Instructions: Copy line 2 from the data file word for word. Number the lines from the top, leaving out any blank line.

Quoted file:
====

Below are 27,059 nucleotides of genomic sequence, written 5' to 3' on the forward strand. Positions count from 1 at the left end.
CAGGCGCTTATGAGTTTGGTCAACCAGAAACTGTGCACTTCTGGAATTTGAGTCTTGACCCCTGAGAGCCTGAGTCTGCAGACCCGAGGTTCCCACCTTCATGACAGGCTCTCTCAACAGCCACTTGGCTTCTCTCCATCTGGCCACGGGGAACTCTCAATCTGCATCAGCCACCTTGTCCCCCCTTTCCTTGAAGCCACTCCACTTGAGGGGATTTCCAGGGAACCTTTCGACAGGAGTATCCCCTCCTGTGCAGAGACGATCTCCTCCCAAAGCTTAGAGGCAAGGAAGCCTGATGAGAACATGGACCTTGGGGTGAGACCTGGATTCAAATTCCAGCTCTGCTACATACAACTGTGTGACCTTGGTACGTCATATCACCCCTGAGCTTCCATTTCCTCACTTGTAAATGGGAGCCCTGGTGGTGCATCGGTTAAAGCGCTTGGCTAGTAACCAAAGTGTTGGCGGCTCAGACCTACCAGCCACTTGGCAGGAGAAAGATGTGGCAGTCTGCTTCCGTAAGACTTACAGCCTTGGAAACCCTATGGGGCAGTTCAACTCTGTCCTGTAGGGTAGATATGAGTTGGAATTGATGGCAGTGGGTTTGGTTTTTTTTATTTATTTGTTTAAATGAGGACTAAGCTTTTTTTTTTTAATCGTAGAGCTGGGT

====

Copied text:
CAGGCGCTTATGAGTTTGGTCAACCAGAAACTGTGCACTTCTGGAATTTGAGTCTTGACCCCTGAGAGCCTGAGTCTGCAGACCCGAGGTTCCCACCTTCATGACAGGCTCTCTCAACAGCCACTTGGCTTCTCTCCATCTGGCCACGGGGAACTCTCAATCTGCATCAGCCACCTTGTCCCCCCTTTCCTTGAAGCCACTCCACTTGAGGGGATTTCCAGGGAACCTTTCGACAGGAGTATCCCCTCCTGTGCAGAGACGATCTCCTCCCAAAGCTTAGAGGCAAGGAAGCCTGATGAGAACATGGACCTTGGGGTGAGACCTGGATTCAAATTCCAGCTCTGCTACATACAACTGTGTGACCTTGGTACGTCATATCACCCCTGAGCTTCCATTTCCTCACTTGTAAATGGGAGCCCTGGTGGTGCATCGGTTAAAGCGCTTGGCTAGTAACCAAAGTGTTGGCGGCTCAGACCTACCAGCCACTTGGCAGGAGAAAGATGTGGCAGTCTGCTTCCGTAAGACTTACAGCCTTGGAAACCCTATGGGGCAGTTCAACTCTGTCCTGTAGGGTAGATATGAGTTGGAATTGATGGCAGTGGGTTTGGTTTTTTTTATTTATTTGTTTAAATGAGGACTAAGCTTTTTTTTTTTAATCGTAGAGCTGGGT